Over the past decade, Eye magazine has not only survived but thrived
Ten years ago, on 10 April 2008, Eye became an independent magazine, owned by the people who make it, writes Eye editor John L. Walters.
Vendela Grundell’s book Flow and Friction shows how glitch art, shaky and unstable, can recalibrate our ways of seeing. Review by Kevin J. Hunt
In her book Flow and Friction, art historian and photographer Vendela Grundell explores the way glitches reveal systems and the role of the interface in a postdigital age, writes Kevin J. Hunt.
The Undiscovered Island, Christoph Niemann’s postcards, Water Salad on Monday and Daniel Buren: Underground
Here is a selection of books that caught our attention in recent weeks and months.
Inspiring exhibitions at the Schomburg Center for Research in Black Culture illustrate the dynamic power of graphic design. By Robert Newman
If, like me, you’ve been both inspired and entertained by the cultural moment that the Black Panther movie has engendered, writes Robert Newman, you’ll want to see two equally inspiring and entertaining visual exhibitions at the Schomburg Center for Research in Black Culture in New York City: ‘Power in Print’ and ‘Black Power!’.
The Lost Words, an enchanting book and exhibition by Macfarlane and Morris, celebrates entries (including ‘ivy’ and ‘conker’) that were dropped from the Oxford Junior Dictionary
Every now and again there is a publishing phenomenon – a book that stirs the soul and captures the public imagination. The Lost Words: A Spell Book by Robert Macfarlane and Jackie Morris is one such phenomenon, writes Clare Walters.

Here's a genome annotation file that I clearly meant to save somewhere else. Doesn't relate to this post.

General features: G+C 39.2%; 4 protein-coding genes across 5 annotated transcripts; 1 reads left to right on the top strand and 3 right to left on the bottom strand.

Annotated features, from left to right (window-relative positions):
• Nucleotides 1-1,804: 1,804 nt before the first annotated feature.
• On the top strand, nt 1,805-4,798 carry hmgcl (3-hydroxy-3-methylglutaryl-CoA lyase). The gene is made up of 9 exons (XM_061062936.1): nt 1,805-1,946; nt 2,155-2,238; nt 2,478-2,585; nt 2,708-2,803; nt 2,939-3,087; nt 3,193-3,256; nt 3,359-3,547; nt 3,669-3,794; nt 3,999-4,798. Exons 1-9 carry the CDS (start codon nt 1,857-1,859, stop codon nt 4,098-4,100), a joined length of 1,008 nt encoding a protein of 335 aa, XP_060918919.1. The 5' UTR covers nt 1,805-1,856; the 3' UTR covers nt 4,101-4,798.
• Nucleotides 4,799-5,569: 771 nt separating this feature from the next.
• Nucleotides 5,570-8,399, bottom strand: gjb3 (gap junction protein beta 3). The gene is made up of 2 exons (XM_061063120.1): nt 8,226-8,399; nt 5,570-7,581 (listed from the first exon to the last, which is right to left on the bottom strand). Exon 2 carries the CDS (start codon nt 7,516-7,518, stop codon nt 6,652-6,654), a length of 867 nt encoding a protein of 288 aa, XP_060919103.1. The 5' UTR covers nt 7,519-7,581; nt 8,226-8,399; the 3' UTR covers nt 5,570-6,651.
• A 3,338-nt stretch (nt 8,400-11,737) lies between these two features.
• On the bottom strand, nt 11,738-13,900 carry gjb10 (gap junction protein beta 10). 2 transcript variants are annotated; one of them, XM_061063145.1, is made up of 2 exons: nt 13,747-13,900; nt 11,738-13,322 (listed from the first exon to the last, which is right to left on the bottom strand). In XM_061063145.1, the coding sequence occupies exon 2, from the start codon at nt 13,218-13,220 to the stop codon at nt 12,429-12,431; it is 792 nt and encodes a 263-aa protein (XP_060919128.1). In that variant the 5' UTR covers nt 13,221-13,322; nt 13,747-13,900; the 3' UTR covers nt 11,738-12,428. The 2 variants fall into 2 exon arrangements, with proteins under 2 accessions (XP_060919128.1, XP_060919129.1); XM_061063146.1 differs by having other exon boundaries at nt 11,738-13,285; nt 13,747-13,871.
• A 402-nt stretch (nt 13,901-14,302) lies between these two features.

‘Rhythm & Reaction’ gets under the skin of a British love affair with American jazz
Jazz first came to Britain as a visual and cultural style – rather than as a musical form, writes John L. Walters.
Teju Cole’s photobook Blind Spot deals with the loss and recovery of sight … in pictures and words. Review by Colin Davies
Teju Cole is a photographer, art historian and writer who contributes a regular column to the The New York Times, writes Colin Davies.
It is not until the very end of Calls Will Be Recorded For Training And Monitoring Purposes (Optimologyº, £19.95) that any explanation of the 172-page, small-format book is given, writes Hannah Ellis.
One of most charming and clever aspects of the Christopher Robin books (by A. A. Milne and illustrator E. H. Shepard) is that they can be read on a number of levels, making them equally enjoyable for both children and adults, writes Clare Walters.
Fili in Barcelona, the colours of Pawson, Bierut’s essays, dissent and the Resistance, and Alice Hawkins’ highly personal adventures
Here is yet another selection of books that caught our attention in recent weeks and months, reviewed by Lindsay Hargrave.